3. The media predicted riots.
Again. And they failed to materialize. Again. Although some folks did their best to stir up trouble.
4. People made irrelevant comparisons.
It’s like clockwork. “Well hey, blacks kill each other in Chicago every day, so why make a big deal out of this killing?” The reactionaries don’t stop to consider that if indeed it “happens every day”, that makes it by definition less newsworthy. And why imply that we have to choose whether to care about a single murder victim, mass urban violence, or war overseas? Even the smallest of minds is capable of caring about more than one thing at once.
And of course they also trot out the instances in which a black person kills a white person, and ask where’s the outrage over those.
My old friends over at my favorite gun propaganda website, called (natch) The Truth About Guns, jumped on this bandwagon with a story titled “Black Man Shoots White Teen, Jury Says Self-Defense. And Nobody Cares”. I assume the writer drew the conclusion that “nobody cares” because there hasn’t been the same level of media coverage or public outcry over the case referred to. He forgets to mention that the story is four years old. But more to the point, he incorrectly characterizes this incident as an “inverse image” of the Martin killing.
Not by a long shot. The black gunman, Roderick Scott, confronted not just one teenager but three. And he wasn’t stalking them or playing Batman; he discovered them actually committing a crime — i.e., burglarizing cars. Furthermore, he warned them that he was armed and ordered them to stay put until police arrive. Whereupon one of them charged him and he opened fire. The one constant is that it appears both gunmen may have acted rashly, lending substance to the belief that possession of a firearm tends to induce an individual to use it unnecessarily; but the circumstances under which Roderick Scott took a life were quite different from those under which George Zimmerman killed an innocent teen.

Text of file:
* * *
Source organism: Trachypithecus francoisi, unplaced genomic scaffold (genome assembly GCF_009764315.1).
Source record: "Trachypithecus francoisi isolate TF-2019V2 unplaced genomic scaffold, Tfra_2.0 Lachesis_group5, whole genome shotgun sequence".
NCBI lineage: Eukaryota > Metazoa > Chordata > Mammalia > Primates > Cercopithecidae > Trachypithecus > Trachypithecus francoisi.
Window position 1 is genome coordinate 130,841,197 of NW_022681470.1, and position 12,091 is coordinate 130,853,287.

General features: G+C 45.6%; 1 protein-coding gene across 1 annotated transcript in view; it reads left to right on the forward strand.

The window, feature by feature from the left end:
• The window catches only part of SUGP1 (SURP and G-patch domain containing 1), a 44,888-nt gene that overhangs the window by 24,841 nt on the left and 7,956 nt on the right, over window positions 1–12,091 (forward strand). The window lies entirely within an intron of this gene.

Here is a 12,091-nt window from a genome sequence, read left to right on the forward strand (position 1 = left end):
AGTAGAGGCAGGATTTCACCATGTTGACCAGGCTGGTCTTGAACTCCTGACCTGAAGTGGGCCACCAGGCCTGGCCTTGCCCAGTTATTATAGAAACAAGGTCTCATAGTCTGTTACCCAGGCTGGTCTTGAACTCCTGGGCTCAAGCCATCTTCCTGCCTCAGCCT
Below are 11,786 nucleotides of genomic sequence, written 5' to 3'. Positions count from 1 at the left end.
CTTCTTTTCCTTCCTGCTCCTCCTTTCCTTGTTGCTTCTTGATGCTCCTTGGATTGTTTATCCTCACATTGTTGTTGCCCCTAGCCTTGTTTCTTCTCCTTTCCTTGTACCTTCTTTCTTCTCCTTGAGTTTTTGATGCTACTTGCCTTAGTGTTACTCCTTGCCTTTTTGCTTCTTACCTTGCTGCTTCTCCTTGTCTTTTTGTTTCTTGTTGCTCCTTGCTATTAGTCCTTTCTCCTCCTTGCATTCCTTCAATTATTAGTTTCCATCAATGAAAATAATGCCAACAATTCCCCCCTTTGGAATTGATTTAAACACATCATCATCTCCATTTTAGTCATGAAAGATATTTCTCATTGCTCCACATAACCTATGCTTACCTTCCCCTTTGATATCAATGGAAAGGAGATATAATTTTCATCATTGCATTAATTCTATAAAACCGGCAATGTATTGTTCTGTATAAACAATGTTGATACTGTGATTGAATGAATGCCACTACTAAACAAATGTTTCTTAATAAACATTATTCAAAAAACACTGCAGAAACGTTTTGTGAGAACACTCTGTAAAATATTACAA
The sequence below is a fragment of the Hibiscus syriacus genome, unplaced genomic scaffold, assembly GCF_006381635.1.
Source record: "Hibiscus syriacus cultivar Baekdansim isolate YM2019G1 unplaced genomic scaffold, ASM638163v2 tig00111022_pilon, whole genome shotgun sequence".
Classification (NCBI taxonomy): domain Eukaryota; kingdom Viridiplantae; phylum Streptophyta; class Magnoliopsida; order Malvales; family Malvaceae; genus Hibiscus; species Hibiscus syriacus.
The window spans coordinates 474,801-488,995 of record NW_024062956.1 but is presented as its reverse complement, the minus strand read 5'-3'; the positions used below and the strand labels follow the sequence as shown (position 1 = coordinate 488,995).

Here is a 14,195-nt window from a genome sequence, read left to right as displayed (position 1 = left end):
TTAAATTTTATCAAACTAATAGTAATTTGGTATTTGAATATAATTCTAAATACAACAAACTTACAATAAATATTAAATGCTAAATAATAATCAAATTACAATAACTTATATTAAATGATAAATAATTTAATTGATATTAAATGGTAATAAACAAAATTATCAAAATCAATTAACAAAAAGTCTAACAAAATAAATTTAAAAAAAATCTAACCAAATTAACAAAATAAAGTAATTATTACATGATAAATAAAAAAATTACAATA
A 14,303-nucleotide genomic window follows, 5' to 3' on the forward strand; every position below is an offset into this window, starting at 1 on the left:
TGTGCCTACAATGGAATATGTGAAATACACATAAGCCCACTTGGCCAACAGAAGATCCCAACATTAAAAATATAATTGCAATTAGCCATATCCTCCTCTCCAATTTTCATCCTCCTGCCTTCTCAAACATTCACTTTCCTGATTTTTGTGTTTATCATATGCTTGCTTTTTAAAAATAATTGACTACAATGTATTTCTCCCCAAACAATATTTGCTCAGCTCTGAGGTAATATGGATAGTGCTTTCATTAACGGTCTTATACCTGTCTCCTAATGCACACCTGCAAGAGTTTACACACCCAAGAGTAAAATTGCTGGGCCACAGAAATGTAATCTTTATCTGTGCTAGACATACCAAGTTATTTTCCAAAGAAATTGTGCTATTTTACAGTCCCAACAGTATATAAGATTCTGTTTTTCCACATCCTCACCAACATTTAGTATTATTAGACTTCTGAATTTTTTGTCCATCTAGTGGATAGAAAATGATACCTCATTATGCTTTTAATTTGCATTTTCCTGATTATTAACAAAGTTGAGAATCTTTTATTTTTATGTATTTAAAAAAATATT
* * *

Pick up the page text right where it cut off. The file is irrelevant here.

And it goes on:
Yet the writer of the piece on TTAG lumps the incidents together and jointly moralizes thus:
Run with a bad crowd, bad things can happen. Act a certain way, dress a certain way, mouth off to the wrong person, and bad things can and do happen.
The problem with this grouping is that one might infer that by dressing and acting “a certain way”, and perhaps “mouthing off to the wrong person” Trayvon Martin was surely guilty of something that warranted his death. And that the boy Roderick Scott shot, who was actually committing a crime, was killed only because he was acting and dressing ” a certain way” or perhaps just “running with a bad crowd.” It’s creepy to realize that so many people who think this way are carrying loaded weapons.
Look closely at the supposedly parallel cases people throw at you, and you’re likely to find substantial distinctions like these. But in case you’re losing sleep over it, it’s probably true that there is more media coverage of whites killing blacks than the reverse. I’ve outlined some of the reasons for this in two previous posts on the topic. (Here and here.)